At this point, the benefits of indoor urban farming are common knowledge: fresher food, fewer transportation emissions, and less spoilage thanks to shorter transit distances.

NYC’s Gotham Greens highlighted those and other benefits this week with the announcement that it had closed a $29 million Series C equity funding round led by Silverman Group and Creadiv. This latest round brings the company’s total funding to $45 million, and will help them “finance the expansion trajectory,” which covers 500,000 square feet currently under development in five different states.

Gotham is one of several major success stories for NYC-based urban indoor farming companies, many of which we’ve covered extensively at The Spoon. But the Big Apple’s not the only city making indoor urban farming widely available and, in the process, changing the way we think about farming.

In fact, today marks the opening of the Farm on Ogden in Chicago, a massive facility and project aimed at providing fresh, local food to an undernourished (literally and figuratively) part of the Windy City.

With those two pieces of news in mind, here’s a brief look at a few other cities and companies where the indoor farming movement is thriving:

The Farm on Ogden

Though the enormous vertical farming operation FarmedHere shuttered in 2017, Chicago is still seeing plenty of developments from other urban agriculture players. Gotham Greens operates a facility in the Pullman area. And generating quite a bit of buzz of late is the aforementioned Farm on Ogden, a partnership between the Lawndale Christian Health Center and Chicago Botanic Garden. The $3.5 million year-round project will provide both jobs and local, sustainably produced food to the struggling North Lawndale area, where unemployment soars, over 14 percent of the population has diabetes, and one in four adults suffers from PTSD. The multi-use facility will offer year-round food production, teaching kitchens, and job training for everyone from teenagers to those with criminal backgrounds. The project is also in the midst of building a 50,000-gallon aquaponic system that will raise lettuce and tilapia.


Like Chicago, Boston’s urban landscape and often-grim weather make it a prime candidate for the indoor urban farming movement.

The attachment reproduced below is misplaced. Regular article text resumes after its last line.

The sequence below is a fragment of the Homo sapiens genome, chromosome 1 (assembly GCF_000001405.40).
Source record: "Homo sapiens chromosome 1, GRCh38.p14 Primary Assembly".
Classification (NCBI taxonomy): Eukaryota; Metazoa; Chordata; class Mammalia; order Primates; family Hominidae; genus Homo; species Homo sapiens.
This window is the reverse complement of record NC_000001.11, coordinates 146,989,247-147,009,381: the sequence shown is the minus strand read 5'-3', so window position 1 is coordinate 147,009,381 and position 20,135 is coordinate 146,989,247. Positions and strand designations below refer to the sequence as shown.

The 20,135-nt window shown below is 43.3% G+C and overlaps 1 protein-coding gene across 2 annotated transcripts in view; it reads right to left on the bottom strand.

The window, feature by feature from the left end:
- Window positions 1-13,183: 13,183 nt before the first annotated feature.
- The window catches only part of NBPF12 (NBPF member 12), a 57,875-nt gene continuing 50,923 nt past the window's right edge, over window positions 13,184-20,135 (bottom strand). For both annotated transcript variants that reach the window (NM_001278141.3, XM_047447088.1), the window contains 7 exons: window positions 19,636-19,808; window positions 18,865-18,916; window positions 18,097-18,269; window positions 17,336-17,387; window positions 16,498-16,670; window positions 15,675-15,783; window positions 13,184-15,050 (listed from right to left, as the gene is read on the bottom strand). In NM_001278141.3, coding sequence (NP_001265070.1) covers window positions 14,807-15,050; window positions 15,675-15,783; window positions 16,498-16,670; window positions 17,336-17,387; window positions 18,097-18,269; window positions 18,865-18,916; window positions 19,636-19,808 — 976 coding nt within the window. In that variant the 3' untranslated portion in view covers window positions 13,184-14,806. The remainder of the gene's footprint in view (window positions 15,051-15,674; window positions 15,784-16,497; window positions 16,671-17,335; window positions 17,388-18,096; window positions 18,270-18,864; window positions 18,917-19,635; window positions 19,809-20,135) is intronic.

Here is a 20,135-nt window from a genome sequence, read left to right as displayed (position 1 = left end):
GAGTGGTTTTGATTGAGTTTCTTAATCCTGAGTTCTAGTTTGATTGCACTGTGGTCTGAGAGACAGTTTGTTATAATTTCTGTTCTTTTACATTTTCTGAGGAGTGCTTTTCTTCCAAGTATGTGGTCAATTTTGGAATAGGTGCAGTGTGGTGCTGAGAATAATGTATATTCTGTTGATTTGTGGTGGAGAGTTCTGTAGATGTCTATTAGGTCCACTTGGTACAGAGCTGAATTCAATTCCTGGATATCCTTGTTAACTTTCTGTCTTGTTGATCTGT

Dorm-room project turned full-fledged business Grove takes a slightly different approach, trading enormous warehouses for compact pieces of furniture in which to place its “farms.” As my colleague Catherine noted recently, Grove has teamed up with furniture and appliance companies to create custom hardware, while it supplies seed pods and ag software to cultivate the crops.

If, on the other hand, you’re after a more utilitarian means of growing your produce, Freight Farms can provide you with one of its vertical farms housed in 40-square-foot shipping containers. Each Leafy Green Machine container is a fully climate controlled environment with vertical crop columns, LEDs, and a closed-loop hydroponic irrigations system. The accompanying farmhand platform, meanwhile, lets users automate many of the growing tasks, and generates real-time data for crop analysis. Freight Farms counts multiple universities, as well as big names like Google, among its customers.

Of course, if any city stands poised to benefit from the urban agriculture revolution, it’s Detroit; its 78,000 empty/abandoned spaces are prime real estate for potential farming endeavors.

Artesian Farms is a great example: the company’s current warehouse facility sat abandoned from the late ’90s to when the company moved in around 2014. Now, thanks to a collaboration with Green Spirit Farms, Artesian has turned the warehouse’s 7,500 square feet of traditional space into one gigantic vertical farm. The company is also a community builder: 100 percent of current employees are from the surrounding Brightmoor neighborhood, which also benefits from access to the food produced.

RecoveryPark Farms, meanwhile, is another effort to transform urban blight via indoor and urban farming practices. The project grows produce, root vegetables, and herbs in hydroponic greenhouses that’s then shipped out to restaurants within a 300-mile radius.

Like many other companies listed here, RecoverPark provides as much community outreach and employment as it does homegrown food. Which, at the end of the day, is really what “eating local” should be all about.

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Jenn is a writer and editor for The Spoon who covers restaurant tech and food delivery, developments in agriculture and indoor farming, and startup accelerators and incubators. On the side, she moonlights as a ghostwriter for tech industry executives and spends a lot of time on the road exploring food developments in more remote parts of the country. Previously, she was managing editor of Gigaom’s market research department and was once a competitive pinball player. Jenn splits her time between NYC and Nashville, TN.

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